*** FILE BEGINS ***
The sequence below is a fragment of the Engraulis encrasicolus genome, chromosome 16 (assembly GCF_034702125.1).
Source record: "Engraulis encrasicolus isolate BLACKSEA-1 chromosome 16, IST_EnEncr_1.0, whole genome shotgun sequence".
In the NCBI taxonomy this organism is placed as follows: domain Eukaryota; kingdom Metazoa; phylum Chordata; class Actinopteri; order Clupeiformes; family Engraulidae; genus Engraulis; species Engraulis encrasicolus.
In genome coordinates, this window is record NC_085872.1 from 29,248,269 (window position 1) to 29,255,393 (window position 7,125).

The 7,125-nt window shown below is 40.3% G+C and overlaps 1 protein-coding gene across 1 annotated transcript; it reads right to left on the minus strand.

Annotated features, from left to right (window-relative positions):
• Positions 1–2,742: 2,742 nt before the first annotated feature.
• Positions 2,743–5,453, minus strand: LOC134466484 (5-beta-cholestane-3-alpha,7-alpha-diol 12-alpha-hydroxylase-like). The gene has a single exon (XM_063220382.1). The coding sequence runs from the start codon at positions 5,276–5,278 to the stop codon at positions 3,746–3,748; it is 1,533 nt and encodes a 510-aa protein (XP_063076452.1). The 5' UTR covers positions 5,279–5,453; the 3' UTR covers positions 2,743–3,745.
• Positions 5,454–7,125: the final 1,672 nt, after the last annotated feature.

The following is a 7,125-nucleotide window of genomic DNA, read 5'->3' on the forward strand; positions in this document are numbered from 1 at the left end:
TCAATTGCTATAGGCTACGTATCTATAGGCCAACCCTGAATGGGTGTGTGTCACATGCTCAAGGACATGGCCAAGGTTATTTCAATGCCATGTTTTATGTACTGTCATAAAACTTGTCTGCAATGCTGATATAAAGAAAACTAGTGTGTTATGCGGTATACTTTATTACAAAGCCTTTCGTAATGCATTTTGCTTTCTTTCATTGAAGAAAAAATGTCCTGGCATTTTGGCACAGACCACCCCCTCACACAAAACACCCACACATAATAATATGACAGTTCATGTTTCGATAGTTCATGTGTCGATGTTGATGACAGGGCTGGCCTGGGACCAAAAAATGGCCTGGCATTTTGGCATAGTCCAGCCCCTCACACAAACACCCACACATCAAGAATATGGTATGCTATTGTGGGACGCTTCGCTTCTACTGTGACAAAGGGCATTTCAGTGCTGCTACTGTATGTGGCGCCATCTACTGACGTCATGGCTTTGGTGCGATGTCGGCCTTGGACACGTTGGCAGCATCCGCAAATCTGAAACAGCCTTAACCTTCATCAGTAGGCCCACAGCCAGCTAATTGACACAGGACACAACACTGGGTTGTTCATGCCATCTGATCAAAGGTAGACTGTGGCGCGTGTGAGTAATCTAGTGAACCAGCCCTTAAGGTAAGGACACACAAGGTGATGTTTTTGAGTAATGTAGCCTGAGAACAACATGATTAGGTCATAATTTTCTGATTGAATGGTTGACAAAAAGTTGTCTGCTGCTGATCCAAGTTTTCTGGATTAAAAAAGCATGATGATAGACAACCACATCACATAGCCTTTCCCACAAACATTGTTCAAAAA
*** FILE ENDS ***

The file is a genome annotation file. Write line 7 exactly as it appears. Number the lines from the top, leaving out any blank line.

• Positions 1–2,742: 2,742 nt before the first annotated feature.